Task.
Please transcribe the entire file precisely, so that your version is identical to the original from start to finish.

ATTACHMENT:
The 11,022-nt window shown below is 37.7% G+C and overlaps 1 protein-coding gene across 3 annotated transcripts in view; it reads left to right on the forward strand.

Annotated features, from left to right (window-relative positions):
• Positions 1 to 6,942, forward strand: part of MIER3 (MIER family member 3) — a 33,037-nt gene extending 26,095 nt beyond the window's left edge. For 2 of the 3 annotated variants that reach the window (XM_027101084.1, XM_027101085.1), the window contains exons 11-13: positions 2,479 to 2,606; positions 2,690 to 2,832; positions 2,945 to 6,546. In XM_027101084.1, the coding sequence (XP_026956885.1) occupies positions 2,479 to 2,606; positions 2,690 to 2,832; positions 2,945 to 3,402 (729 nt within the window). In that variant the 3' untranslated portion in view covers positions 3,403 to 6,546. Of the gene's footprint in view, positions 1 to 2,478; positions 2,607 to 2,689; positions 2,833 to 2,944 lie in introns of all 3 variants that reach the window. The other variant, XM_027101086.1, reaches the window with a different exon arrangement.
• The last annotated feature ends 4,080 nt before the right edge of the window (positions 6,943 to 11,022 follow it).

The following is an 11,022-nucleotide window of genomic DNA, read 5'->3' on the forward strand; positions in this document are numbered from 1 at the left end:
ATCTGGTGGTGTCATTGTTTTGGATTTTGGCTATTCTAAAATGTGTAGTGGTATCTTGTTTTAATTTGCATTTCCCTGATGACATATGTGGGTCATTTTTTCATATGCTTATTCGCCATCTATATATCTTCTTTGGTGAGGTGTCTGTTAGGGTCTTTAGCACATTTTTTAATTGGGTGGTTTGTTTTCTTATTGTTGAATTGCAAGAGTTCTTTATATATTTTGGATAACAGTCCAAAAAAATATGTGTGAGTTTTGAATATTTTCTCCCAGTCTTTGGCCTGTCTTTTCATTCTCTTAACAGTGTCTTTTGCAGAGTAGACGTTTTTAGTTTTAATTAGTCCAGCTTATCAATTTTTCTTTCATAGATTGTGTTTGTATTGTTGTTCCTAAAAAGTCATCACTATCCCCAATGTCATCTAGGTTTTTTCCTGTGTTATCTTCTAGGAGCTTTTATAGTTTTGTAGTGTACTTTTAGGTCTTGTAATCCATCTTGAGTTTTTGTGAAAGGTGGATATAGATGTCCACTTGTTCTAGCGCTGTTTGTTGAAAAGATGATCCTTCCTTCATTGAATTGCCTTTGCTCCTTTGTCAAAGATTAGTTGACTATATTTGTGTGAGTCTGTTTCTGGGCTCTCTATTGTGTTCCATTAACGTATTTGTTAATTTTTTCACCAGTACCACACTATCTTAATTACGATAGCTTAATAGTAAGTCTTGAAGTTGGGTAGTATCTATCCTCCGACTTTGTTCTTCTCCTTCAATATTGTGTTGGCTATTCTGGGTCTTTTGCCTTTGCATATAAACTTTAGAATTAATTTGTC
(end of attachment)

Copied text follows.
The 11,022-nt window shown below is 37.7% G+C and overlaps 1 protein-coding gene across 3 annotated transcripts in view; it reads left to right on the forward strand.

Annotated features, from left to right (window-relative positions):
• Positions 1 to 6,942, forward strand: part of MIER3 (MIER family member 3) — a 33,037-nt gene extending 26,095 nt beyond the window's left edge. For 2 of the 3 annotated variants that reach the window (XM_027101084.1, XM_027101085.1), the window contains exons 11-13: positions 2,479 to 2,606; positions 2,690 to 2,832; positions 2,945 to 6,546. In XM_027101084.1, the coding sequence (XP_026956885.1) occupies positions 2,479 to 2,606; positions 2,690 to 2,832; positions 2,945 to 3,402 (729 nt within the window). In that variant the 3' untranslated portion in view covers positions 3,403 to 6,546. Of the gene's footprint in view, positions 1 to 2,478; positions 2,607 to 2,689; positions 2,833 to 2,944 lie in introns of all 3 variants that reach the window. The other variant, XM_027101086.1, reaches the window with a different exon arrangement.
• The last annotated feature ends 4,080 nt before the right edge of the window (positions 6,943 to 11,022 follow it).

The following is an 11,022-nucleotide window of genomic DNA, read 5'->3' on the forward strand; positions in this document are numbered from 1 at the left end:
ATCTGGTGGTGTCATTGTTTTGGATTTTGGCTATTCTAAAATGTGTAGTGGTATCTTGTTTTAATTTGCATTTCCCTGATGACATATGTGGGTCATTTTTTCATATGCTTATTCGCCATCTATATATCTTCTTTGGTGAGGTGTCTGTTAGGGTCTTTAGCACATTTTTTAATTGGGTGGTTTGTTTTCTTATTGTTGAATTGCAAGAGTTCTTTATATATTTTGGATAACAGTCCAAAAAAATATGTGTGAGTTTTGAATATTTTCTCCCAGTCTTTGGCCTGTCTTTTCATTCTCTTAACAGTGTCTTTTGCAGAGTAGACGTTTTTAGTTTTAATTAGTCCAGCTTATCAATTTTTCTTTCATAGATTGTGTTTGTATTGTTGTTCCTAAAAAGTCATCACTATCCCCAATGTCATCTAGGTTTTTTCCTGTGTTATCTTCTAGGAGCTTTTATAGTTTTGTAGTGTACTTTTAGGTCTTGTAATCCATCTTGAGTTTTTGTGAAAGGTGGATATAGATGTCCACTTGTTCTAGCGCTGTTTGTTGAAAAGATGATCCTTCCTTCATTGAATTGCCTTTGCTCCTTTGTCAAAGATTAGTTGACTATATTTGTGTGAGTCTGTTTCTGGGCTCTCTATTGTGTTCCATTAACGTATTTGTTAATTTTTTCACCAGTACCACACTATCTTAATTACGATAGCTTAATAGTAAGTCTTGAAGTTGGGTAGTATCTATCCTCCGACTTTGTTCTTCTCCTTCAATATTGTGTTGGCTATTCTGGGTCTTTTGCCTTTGCATATAAACTTTAGAATTAATTTGTC